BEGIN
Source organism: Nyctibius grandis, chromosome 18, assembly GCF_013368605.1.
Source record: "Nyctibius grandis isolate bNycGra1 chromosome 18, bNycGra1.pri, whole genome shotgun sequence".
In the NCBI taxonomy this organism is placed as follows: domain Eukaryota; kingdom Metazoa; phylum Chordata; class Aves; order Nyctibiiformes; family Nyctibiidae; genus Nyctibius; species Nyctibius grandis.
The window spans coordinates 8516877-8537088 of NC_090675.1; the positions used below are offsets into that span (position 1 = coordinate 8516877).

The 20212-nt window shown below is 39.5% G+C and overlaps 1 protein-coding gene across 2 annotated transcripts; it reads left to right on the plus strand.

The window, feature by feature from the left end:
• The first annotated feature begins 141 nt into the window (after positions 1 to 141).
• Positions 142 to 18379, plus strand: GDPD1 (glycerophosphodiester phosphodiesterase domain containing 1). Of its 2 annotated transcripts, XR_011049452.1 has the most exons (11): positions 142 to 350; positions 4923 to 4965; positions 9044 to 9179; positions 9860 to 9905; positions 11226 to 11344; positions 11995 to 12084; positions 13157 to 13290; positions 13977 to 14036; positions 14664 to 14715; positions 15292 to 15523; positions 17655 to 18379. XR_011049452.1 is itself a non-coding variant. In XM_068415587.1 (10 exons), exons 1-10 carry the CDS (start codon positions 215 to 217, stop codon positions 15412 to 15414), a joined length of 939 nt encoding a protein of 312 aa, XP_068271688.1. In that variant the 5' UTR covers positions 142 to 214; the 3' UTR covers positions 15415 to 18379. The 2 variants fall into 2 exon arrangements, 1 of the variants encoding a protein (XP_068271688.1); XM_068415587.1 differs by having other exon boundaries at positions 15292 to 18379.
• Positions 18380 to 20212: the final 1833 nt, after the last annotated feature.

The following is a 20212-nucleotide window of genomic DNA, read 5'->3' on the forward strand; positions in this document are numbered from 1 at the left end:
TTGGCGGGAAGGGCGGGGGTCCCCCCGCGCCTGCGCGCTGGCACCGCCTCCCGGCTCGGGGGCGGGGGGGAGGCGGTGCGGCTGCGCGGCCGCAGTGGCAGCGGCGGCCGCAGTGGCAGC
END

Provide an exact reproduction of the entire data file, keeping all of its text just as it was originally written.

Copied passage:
Source organism: Nyctibius grandis, chromosome 18, assembly GCF_013368605.1.
Source record: "Nyctibius grandis isolate bNycGra1 chromosome 18, bNycGra1.pri, whole genome shotgun sequence".
In the NCBI taxonomy this organism is placed as follows: domain Eukaryota; kingdom Metazoa; phylum Chordata; class Aves; order Nyctibiiformes; family Nyctibiidae; genus Nyctibius; species Nyctibius grandis.
The window spans coordinates 8516877-8537088 of NC_090675.1; the positions used below are offsets into that span (position 1 = coordinate 8516877).

The 20212-nt window shown below is 39.5% G+C and overlaps 1 protein-coding gene across 2 annotated transcripts; it reads left to right on the plus strand.

The window, feature by feature from the left end:
• The first annotated feature begins 141 nt into the window (after positions 1 to 141).
• Positions 142 to 18379, plus strand: GDPD1 (glycerophosphodiester phosphodiesterase domain containing 1). Of its 2 annotated transcripts, XR_011049452.1 has the most exons (11): positions 142 to 350; positions 4923 to 4965; positions 9044 to 9179; positions 9860 to 9905; positions 11226 to 11344; positions 11995 to 12084; positions 13157 to 13290; positions 13977 to 14036; positions 14664 to 14715; positions 15292 to 15523; positions 17655 to 18379. XR_011049452.1 is itself a non-coding variant. In XM_068415587.1 (10 exons), exons 1-10 carry the CDS (start codon positions 215 to 217, stop codon positions 15412 to 15414), a joined length of 939 nt encoding a protein of 312 aa, XP_068271688.1. In that variant the 5' UTR covers positions 142 to 214; the 3' UTR covers positions 15415 to 18379. The 2 variants fall into 2 exon arrangements, 1 of the variants encoding a protein (XP_068271688.1); XM_068415587.1 differs by having other exon boundaries at positions 15292 to 18379.
• Positions 18380 to 20212: the final 1833 nt, after the last annotated feature.

The following is a 20212-nucleotide window of genomic DNA, read 5'->3' on the forward strand; positions in this document are numbered from 1 at the left end:
TTGGCGGGAAGGGCGGGGGTCCCCCCGCGCCTGCGCGCTGGCACCGCCTCCCGGCTCGGGGGCGGGGGGGAGGCGGTGCGGCTGCGCGGCCGCAGTGGCAGCGGCGGCCGCAGTGGCAGC